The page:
Land & Earth Observation

More than half of all Global Climate Observation System (GCOS) Essential Climate Variables (ECVs) (atmosphere, ocean and land) can only be measured via remote sensing from space and another quarter require at least some space-based observations. This section includes metrology support for all remote sensing techniques from all platforms including satellites, aircrafts, drones and surface-based remote sensing, along with observations that provide in situ validation of remote sensing techniques.

This section also covers the metrological needs of land-based in-situ observations. Land and its biosphere provide a natural sink for more than half of all anthropogenic CO2 emissions. Therefore, its continued health and sustainability is critical for achieving the net zero carbon goals needed to stabilise our planet. On the other hand, land can also be a source of greenhouse gas emissions, with potential tipping points such as methane release from permafrost in the cryosphere.

In this theme, our activities include developing standards and methods for the pre-flight and in-flight calibration and validation of sensors using remote sensing methods across the electromagnetic spectrum, remotely or locally deployed. It also covers the metrology needed to assign quality metrics to derived information products, i.e. accounting for retrieval algorithms, sampling and timescales that might span decades (historical and future). We also look to support those making or interpreting measurements of all land-based parameters - whether it be through laboratory calibrations or supporting field measurements in campaigns and networks.

Improving climate modelling accuracy

Observations of the Earth’s atmosphere, oceans and land from space are vital for climate studies. These are built into models used by climatologists to understand and predict how weather patterns are changing. International initiatives such as the Quality Assurance Framework for Earth Observation (QA4EO) are increasing this com...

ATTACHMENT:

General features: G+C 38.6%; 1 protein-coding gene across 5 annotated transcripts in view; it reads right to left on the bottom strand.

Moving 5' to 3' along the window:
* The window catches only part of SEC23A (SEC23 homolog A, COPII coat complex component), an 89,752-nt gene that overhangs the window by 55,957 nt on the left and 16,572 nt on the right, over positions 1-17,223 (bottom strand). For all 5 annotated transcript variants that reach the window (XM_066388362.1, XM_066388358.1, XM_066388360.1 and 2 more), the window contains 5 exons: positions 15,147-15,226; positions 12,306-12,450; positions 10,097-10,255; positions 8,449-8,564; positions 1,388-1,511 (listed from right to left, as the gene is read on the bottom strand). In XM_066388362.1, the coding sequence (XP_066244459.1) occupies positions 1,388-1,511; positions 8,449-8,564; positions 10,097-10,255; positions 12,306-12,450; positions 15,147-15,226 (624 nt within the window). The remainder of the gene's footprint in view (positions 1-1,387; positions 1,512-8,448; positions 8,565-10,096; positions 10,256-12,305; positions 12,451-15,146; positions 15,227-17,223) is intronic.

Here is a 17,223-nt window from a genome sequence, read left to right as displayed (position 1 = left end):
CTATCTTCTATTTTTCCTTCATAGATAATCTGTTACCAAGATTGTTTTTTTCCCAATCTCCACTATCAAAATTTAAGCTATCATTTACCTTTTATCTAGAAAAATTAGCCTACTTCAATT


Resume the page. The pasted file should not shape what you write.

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Seeing ocean colour from space

To analyse and assess ocean colour requires satellite measurements sensitive enough to distinguish small changes in the little light reflected by the ocean from the brighter background light reflected by the atmosphere. Radiometers, the instruments that measure ocean colour, are calibrated pre-launch, but due to demanding accur...

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Confidence in climate data

The instruments used on board satellites to make measurementsof key climate variables are calibrated prior to launch to ensure their accuracy. However, instrument performance can change during launch into space, and once in flight instruments operate in a very different environment to that in which they were calibrated. Changes...

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Ensuring accuracy in the upper atmosphere

Recognising this need, organisations including the European Space Agency (ESA) now require the instrumentation they use to meet the Quality Assurance Framework for Earth Observation (QA4EO) guidelines, which specify the need for measurement traceability. However, while carefully calibrated on the groundprior to launch, Earth ob...

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Improving atmospheric data

Spectro-analytical techniques are used to identify and quantify concentrations of greenhouse and other gases in the atmosphere. These techniques are based on the unique spectral ‘finger prints’ generated by molecular interactions with specific radiation selected in the near and mid infrared wavelengths of the electromagnetic sp...

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